What Does An Owl Sound Like?
Owls are known for their distinct and varied vocalizations, which are necessary for survival and play an important role in their social behavior. Owls communicate with other owls, establish territory, attract mates, and warn off potential predators using a variety of calls.
Owls make a variety of sounds, including hoots, screeches, hisses, barks, and whistles. Each owl species has its own distinct call, which is often used to identify the species. Some owl calls are soft and gentle, while others are loud and piercing, and can be heard from several miles away.
Owls make fascinating and often eerie sounds, making them a popular subject in literature, folklore, and popular culture.
Listening to the sounds of owls is a great way to connect with the natural world and appreciate the unique and diverse vocalizations of these incredible birds of prey, whether you are an avid birdwatcher or simply enjoy the beauty of nature.
Types of Owls Calls
There are many different types of owl calls, each with its own distinct sound and function. Here are some examples of common owl calls:
1. Hoots: Hooting is the most common owl call, and male owls use it to establish territory and attract mates. A well-known example of a hoot is the great horned owl’s classic “hoo hoo” call.
2. Screeches: Screeches are more aggressive owl calls that are frequently used as a warning or to defend territory. The barn owl is distinguished by its high-pitched screech, which can be quite loud and piercing.
3. Whistles: Some owls, such as the Eastern screech owl, produce a soft, musical whistle that is similar to a horse whinnying.
4. Hisses: Hissing is a common defense mechanism for many owl species. A raspy hiss, for example, is used by the barn owl to warn potential predators.
5. Trills: Trilling is a softer, more melodic owl call that is frequently used by pairs to communicate. For example, the Eastern screech owl has a distinct trill that sounds like a descending whistle.
6. Chirps: Chirps are a common owl call that young owls use to communicate with their parents. Some owl species, such as the boreal owl, use it as a territorial call.
7. Barks: Some species of owls, such as the Northern saw-whet owl, make a barking sound that is often used during courtship and territorial displays.
Why Owls Make Noises?
Owls make noises for a variety of reasons, which vary depending on the species and the call. Here are some of the most common reasons why owls make noise:
1. Communication: One of the primary reasons owls make noise is to communicate with other owls. They use a variety of calls to communicate with one another about territory, mating, and danger.
2. Defense: To ward off potential predators or threats, owls may make noise as a defense mechanism. This is especially true for species like the great horned owl, which makes loud, aggressive sounds.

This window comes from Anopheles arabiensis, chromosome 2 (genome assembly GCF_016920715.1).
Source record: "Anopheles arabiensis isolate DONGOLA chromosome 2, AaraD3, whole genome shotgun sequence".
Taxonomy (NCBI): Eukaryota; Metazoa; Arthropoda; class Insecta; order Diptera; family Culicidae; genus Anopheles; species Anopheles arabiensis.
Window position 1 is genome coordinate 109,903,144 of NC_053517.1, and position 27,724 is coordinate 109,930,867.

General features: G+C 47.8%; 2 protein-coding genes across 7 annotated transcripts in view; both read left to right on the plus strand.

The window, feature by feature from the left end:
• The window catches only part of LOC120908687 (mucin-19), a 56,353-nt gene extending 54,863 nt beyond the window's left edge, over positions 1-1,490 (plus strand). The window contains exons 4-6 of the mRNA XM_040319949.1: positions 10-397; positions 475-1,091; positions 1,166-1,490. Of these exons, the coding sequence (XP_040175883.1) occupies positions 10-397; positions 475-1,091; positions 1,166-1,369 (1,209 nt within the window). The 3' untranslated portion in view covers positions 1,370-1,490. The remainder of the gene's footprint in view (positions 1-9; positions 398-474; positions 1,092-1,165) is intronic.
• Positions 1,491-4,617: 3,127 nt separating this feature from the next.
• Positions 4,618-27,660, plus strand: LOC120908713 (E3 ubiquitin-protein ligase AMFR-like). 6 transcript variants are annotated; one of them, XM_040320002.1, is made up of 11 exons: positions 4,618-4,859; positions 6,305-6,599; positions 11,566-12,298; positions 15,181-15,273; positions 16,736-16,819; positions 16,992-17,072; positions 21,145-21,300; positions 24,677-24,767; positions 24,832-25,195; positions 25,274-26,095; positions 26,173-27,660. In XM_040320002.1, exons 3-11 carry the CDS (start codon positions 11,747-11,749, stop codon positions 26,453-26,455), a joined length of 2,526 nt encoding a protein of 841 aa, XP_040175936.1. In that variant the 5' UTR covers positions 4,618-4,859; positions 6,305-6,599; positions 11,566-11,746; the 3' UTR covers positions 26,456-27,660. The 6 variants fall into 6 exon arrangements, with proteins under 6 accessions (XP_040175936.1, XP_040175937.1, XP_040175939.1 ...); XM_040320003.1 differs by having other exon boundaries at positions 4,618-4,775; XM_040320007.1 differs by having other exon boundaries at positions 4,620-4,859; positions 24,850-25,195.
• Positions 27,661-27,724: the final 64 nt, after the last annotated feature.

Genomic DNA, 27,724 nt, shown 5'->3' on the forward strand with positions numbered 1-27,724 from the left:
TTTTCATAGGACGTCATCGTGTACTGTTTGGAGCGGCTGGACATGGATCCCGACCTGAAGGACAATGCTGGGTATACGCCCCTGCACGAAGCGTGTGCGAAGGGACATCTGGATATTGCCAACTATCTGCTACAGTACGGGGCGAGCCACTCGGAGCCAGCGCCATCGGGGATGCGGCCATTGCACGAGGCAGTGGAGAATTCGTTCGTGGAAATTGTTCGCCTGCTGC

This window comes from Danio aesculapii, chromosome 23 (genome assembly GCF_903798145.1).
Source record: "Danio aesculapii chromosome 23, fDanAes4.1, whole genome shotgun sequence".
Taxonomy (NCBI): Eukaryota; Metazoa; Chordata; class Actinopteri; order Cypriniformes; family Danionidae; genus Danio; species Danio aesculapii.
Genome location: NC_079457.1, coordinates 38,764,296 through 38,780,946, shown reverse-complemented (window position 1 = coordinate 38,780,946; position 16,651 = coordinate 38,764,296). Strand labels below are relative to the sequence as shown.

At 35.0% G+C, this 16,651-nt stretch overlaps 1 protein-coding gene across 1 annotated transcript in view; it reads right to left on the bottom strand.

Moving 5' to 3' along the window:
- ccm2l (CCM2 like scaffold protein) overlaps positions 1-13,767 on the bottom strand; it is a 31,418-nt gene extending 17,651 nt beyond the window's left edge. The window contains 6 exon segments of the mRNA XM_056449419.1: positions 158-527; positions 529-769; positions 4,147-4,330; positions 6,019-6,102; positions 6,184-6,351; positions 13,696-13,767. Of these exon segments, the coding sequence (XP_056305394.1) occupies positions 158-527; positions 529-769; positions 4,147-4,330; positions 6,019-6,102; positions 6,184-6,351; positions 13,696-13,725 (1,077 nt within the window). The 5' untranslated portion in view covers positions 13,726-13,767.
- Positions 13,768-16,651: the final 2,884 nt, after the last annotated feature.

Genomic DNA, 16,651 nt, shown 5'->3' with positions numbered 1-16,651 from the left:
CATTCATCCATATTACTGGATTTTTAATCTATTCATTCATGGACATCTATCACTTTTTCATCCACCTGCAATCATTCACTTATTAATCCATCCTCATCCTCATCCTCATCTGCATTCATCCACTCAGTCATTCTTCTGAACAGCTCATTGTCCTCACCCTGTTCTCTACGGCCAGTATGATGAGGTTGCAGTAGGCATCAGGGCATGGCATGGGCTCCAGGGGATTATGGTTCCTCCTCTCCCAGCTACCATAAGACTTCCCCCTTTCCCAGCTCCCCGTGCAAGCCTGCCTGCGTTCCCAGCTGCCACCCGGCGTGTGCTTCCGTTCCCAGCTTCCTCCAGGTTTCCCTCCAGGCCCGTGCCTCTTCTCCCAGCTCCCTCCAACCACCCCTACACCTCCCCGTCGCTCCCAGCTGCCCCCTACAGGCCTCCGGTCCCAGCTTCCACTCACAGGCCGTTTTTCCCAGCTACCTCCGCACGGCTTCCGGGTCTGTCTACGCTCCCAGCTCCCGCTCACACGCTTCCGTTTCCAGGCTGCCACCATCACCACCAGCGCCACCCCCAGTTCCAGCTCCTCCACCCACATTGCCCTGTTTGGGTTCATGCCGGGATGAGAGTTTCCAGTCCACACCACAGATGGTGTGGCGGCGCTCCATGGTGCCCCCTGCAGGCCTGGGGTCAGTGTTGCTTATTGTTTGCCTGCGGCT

3. Hunting: Some owls rely on vocalizations to aid in their hunting. The barn owl, for example, uses a series of hisses and clicks to locate prey in the dark.
4. Social bonding: Owls may also make noises in order to strengthen social bonds within their group or pair. A pair of owls, for example, may use soft hooting or trilling sounds to communicate and strengthen their bond.
Owls and Their Sounds
Owls are known for their distinct and varied calls, which vary greatly between species. Here are some examples of owls and their distinct vocalizations:
1. Great horned owl (Bubo virginianus pallescens)
The great horned owl is distinguished by its deep, resonant hoot, which sounds like “hoo-hoo-hoo-hoo” with a pause in between. They also make other sounds, such as screeches and barks.
Listen Great Horned Owl Call
Citation: Scott Olmstead, XC767278. Accessible at www.xeno-canto.org/767278.
2. Barn owl (Tyto alba)
The most distinctive sound of a barn owl is a high-pitched screech that can be quite loud and piercing. When threatened, they also make a raspy hissing sound.
Listen Barn Owl Call
Citation: Dominique Guillerme, XC771408. Accessible at www.xeno-canto.org/771408.
3. Eastern screech owl (Megascops asio)
The Eastern screech owl has a soft, musical trill that sounds like a descending whistle. They also make a variety of other sounds, such as whinnies and barks.
Listen Eastern screech Owl Call
Citation: Bruce Lagerquist, XC712961. Accessible at www.xeno-canto.org/712961.
4. Barred owl (Strix varia)
The call of the barred owl is often described as “who cooks for you, who cooks for you all?” It’s a distinct hooting call, which can be quite loud and resonant.
Listen Barred Owl Call
Citation: Barry Edmonston, XC727743. Accessible at www.xeno-canto.org/727743.
5. Snowy owl (Bubo scandiacus)
The snowy owl has several calls, including a soft, low hoot and a bark-like call used during courtship displays.